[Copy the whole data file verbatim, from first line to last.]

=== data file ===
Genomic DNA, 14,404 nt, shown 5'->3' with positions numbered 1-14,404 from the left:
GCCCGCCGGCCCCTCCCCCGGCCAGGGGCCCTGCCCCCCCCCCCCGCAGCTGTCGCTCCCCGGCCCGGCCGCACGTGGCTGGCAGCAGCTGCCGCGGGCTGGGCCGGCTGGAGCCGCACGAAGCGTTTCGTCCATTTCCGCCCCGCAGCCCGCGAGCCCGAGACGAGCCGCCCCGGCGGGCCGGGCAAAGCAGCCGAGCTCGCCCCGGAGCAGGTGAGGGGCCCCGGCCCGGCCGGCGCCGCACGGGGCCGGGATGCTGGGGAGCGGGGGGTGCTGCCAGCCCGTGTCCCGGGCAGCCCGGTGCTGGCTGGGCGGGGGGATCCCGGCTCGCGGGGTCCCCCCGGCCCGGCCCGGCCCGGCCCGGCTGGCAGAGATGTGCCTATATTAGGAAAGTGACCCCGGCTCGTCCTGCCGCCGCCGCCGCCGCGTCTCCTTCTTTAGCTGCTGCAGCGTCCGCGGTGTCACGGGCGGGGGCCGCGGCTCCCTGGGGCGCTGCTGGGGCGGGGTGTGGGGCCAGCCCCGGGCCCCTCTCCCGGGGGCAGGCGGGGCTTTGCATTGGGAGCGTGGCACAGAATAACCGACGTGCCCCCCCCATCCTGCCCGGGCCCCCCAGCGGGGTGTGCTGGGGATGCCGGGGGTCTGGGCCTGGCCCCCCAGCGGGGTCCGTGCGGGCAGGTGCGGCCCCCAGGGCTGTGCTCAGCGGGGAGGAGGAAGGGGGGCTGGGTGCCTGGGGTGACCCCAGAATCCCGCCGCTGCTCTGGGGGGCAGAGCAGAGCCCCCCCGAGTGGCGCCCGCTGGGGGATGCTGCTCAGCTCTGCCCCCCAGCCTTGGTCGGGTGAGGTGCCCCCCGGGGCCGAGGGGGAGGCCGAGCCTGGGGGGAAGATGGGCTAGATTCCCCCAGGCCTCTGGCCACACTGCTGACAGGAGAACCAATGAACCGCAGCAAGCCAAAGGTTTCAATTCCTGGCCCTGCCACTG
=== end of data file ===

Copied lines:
Genomic DNA, 14,404 nt, shown 5'->3' with positions numbered 1-14,404 from the left:
GCCCGCCGGCCCCTCCCCCGGCCAGGGGCCCTGCCCCCCCCCCCCGCAGCTGTCGCTCCCCGGCCCGGCCGCACGTGGCTGGCAGCAGCTGCCGCGGGCTGGGCCGGCTGGAGCCGCACGAAGCGTTTCGTCCATTTCCGCCCCGCAGCCCGCGAGCCCGAGACGAGCCGCCCCGGCGGGCCGGGCAAAGCAGCCGAGCTCGCCCCGGAGCAGGTGAGGGGCCCCGGCCCGGCCGGCGCCGCACGGGGCCGGGATGCTGGGGAGCGGGGGGTGCTGCCAGCCCGTGTCCCGGGCAGCCCGGTGCTGGCTGGGCGGGGGGATCCCGGCTCGCGGGGTCCCCCCGGCCCGGCCCGGCCCGGCCCGGCTGGCAGAGATGTGCCTATATTAGGAAAGTGACCCCGGCTCGTCCTGCCGCCGCCGCCGCCGCGTCTCCTTCTTTAGCTGCTGCAGCGTCCGCGGTGTCACGGGCGGGGGCCGCGGCTCCCTGGGGCGCTGCTGGGGCGGGGTGTGGGGCCAGCCCCGGGCCCCTCTCCCGGGGGCAGGCGGGGCTTTGCATTGGGAGCGTGGCACAGAATAACCGACGTGCCCCCCCCATCCTGCCCGGGCCCCCCAGCGGGGTGTGCTGGGGATGCCGGGGGTCTGGGCCTGGCCCCCCAGCGGGGTCCGTGCGGGCAGGTGCGGCCCCCAGGGCTGTGCTCAGCGGGGAGGAGGAAGGGGGGCTGGGTGCCTGGGGTGACCCCAGAATCCCGCCGCTGCTCTGGGGGGCAGAGCAGAGCCCCCCCGAGTGGCGCCCGCTGGGGGATGCTGCTCAGCTCTGCCCCCCAGCCTTGGTCGGGTGAGGTGCCCCCCGGGGCCGAGGGGGAGGCCGAGCCTGGGGGGAAGATGGGCTAGATTCCCCCAGGCCTCTGGCCACACTGCTGACAGGAGAACCAATGAACCGCAGCAAGCCAAAGGTTTCAATTCCTGGCCCTGCCACTG